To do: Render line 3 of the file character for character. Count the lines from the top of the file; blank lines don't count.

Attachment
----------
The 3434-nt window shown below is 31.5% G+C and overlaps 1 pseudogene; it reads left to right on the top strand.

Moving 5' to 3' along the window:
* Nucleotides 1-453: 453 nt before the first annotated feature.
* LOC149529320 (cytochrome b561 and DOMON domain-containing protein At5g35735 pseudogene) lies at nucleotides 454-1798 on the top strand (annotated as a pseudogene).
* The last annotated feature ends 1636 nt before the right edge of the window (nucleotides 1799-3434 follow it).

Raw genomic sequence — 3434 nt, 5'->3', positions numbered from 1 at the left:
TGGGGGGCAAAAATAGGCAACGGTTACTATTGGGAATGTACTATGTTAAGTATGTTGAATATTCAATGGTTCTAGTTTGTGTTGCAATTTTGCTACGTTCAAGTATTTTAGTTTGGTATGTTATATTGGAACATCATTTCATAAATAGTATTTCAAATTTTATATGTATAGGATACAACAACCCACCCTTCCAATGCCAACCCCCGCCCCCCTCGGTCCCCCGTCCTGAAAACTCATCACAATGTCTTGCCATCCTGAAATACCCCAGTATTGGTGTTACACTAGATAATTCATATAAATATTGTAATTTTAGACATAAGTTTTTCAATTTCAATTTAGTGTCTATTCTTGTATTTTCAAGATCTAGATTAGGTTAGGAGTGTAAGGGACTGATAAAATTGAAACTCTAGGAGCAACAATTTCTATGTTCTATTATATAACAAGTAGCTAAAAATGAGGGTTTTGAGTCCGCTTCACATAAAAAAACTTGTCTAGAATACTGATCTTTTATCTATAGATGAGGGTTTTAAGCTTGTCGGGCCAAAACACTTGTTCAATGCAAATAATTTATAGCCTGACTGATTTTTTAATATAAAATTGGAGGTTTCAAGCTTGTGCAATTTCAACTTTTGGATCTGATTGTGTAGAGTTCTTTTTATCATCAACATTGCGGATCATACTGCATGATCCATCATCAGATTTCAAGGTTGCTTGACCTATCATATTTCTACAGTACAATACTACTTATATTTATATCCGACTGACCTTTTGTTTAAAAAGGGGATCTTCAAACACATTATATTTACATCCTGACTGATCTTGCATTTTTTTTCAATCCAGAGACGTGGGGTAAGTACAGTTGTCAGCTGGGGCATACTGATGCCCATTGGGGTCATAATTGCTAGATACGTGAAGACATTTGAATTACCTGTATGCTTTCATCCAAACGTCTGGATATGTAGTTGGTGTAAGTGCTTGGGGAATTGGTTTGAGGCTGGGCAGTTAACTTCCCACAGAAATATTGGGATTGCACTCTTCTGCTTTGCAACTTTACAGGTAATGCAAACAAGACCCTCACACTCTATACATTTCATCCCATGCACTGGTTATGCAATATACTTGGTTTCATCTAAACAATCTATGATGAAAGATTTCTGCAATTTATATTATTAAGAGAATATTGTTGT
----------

* Nucleotides 1-453: 453 nt before the first annotated feature.